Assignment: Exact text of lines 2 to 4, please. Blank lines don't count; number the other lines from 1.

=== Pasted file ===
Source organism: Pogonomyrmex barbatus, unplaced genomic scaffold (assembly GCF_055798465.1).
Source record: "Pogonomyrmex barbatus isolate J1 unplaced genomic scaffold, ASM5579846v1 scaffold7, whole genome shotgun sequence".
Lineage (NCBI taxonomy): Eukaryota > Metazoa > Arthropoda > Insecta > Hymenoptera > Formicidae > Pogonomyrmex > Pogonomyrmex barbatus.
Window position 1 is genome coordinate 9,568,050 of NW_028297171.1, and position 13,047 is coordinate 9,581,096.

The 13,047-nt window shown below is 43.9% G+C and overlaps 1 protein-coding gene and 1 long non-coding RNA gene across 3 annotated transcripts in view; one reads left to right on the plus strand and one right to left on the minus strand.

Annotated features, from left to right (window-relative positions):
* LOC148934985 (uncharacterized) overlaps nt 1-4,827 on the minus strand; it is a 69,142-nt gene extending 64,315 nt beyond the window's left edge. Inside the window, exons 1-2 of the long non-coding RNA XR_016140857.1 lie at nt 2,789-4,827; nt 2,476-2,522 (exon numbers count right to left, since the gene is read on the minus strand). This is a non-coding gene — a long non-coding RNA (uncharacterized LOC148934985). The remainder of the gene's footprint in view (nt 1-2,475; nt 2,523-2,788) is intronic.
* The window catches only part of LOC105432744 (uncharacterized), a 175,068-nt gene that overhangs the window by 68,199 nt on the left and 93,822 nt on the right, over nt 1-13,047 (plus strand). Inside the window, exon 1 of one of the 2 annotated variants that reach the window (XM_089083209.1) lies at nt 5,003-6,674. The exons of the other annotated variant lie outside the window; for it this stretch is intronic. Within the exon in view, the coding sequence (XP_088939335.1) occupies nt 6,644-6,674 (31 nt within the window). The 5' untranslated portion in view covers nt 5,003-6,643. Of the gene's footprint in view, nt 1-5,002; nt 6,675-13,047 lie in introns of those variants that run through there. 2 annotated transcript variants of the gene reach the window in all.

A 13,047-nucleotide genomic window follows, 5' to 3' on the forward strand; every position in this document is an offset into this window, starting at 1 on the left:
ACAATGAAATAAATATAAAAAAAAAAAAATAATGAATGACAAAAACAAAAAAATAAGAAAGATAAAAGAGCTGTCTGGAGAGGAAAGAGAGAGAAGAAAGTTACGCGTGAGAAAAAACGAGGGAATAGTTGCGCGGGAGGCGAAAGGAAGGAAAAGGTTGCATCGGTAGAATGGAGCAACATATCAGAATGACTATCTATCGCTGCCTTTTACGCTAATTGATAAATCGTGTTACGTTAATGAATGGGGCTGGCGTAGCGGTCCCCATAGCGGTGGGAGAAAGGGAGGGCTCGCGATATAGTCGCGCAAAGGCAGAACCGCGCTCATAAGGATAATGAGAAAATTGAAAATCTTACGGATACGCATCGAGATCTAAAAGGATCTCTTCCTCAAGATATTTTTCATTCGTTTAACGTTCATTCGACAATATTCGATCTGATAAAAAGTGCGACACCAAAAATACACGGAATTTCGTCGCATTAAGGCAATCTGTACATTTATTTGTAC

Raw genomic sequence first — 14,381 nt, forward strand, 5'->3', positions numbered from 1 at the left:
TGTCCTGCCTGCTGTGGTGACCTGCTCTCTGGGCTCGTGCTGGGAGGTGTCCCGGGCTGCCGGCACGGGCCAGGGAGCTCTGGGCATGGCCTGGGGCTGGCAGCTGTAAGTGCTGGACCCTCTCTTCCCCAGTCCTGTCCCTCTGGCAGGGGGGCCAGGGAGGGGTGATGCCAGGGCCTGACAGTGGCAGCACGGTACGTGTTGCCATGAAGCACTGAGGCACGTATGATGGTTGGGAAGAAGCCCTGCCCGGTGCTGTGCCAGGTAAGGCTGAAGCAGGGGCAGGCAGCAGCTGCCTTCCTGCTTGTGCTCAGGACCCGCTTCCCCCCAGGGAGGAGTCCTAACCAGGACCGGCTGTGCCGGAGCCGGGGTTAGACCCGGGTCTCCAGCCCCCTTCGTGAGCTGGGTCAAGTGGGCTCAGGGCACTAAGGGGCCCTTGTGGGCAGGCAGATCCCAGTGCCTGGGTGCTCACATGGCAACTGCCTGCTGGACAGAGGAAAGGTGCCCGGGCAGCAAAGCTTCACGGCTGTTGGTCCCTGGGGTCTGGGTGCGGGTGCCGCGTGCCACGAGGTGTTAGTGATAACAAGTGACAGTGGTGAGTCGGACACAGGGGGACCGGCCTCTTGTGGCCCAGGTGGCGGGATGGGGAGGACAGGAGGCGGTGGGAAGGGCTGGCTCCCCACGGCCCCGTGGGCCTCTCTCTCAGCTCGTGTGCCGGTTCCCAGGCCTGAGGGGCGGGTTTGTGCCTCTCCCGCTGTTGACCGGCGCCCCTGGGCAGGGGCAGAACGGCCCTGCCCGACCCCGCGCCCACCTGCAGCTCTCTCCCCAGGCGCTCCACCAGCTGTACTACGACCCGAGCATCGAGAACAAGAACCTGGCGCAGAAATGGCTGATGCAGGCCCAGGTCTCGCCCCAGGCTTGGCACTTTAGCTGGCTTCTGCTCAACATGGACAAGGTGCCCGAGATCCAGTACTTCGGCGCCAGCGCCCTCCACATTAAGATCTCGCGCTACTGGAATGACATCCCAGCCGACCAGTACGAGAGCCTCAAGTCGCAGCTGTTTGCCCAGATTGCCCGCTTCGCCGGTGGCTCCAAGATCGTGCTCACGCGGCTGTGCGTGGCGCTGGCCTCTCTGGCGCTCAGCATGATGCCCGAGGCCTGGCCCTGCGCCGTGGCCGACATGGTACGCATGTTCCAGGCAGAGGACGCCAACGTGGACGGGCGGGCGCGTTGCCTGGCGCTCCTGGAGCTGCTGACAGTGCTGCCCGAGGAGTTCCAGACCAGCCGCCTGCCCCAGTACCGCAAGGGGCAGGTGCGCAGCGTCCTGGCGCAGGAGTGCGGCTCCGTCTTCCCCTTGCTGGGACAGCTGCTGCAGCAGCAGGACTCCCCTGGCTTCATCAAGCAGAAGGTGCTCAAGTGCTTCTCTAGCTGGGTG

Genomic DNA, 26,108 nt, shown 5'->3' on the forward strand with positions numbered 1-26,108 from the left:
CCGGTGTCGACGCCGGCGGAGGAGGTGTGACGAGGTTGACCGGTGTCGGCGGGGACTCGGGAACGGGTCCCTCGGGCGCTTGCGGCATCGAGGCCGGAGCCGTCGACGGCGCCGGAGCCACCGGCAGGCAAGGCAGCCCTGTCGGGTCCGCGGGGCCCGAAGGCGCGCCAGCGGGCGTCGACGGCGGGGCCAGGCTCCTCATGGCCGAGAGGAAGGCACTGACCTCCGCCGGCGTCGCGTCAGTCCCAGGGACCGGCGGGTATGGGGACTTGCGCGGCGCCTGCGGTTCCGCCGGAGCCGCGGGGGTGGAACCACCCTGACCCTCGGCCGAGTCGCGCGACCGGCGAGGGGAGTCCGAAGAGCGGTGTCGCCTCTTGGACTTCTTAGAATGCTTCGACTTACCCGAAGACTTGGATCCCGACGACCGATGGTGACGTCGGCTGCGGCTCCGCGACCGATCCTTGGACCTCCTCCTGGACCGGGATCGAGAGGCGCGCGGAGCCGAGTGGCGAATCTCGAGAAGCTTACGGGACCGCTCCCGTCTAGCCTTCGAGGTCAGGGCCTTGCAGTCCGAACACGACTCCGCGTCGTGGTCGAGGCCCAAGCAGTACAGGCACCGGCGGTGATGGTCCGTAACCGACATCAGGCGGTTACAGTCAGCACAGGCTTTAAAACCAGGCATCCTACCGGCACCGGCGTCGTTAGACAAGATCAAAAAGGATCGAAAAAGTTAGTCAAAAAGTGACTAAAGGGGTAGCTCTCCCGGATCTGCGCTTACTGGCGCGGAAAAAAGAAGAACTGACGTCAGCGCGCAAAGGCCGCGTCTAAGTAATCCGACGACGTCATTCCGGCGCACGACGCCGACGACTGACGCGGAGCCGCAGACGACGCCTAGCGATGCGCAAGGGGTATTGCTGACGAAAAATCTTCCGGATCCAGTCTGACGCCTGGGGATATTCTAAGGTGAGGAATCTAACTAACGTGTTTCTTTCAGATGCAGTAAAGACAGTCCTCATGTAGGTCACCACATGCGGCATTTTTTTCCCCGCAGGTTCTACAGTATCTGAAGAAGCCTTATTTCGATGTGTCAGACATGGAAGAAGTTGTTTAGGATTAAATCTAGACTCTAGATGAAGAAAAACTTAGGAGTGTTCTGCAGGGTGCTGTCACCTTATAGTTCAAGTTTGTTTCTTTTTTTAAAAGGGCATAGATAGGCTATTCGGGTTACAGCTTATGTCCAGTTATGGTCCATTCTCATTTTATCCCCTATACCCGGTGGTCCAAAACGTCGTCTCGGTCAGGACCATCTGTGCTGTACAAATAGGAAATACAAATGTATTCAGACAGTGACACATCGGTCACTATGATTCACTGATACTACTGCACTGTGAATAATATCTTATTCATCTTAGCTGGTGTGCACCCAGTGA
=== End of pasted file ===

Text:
Source record: "Pogonomyrmex barbatus isolate J1 unplaced genomic scaffold, ASM5579846v1 scaffold7, whole genome shotgun sequence".
Lineage (NCBI taxonomy): Eukaryota > Metazoa > Arthropoda > Insecta > Hymenoptera > Formicidae > Pogonomyrmex > Pogonomyrmex barbatus.
Window position 1 is genome coordinate 9,568,050 of NW_028297171.1, and position 13,047 is coordinate 9,581,096.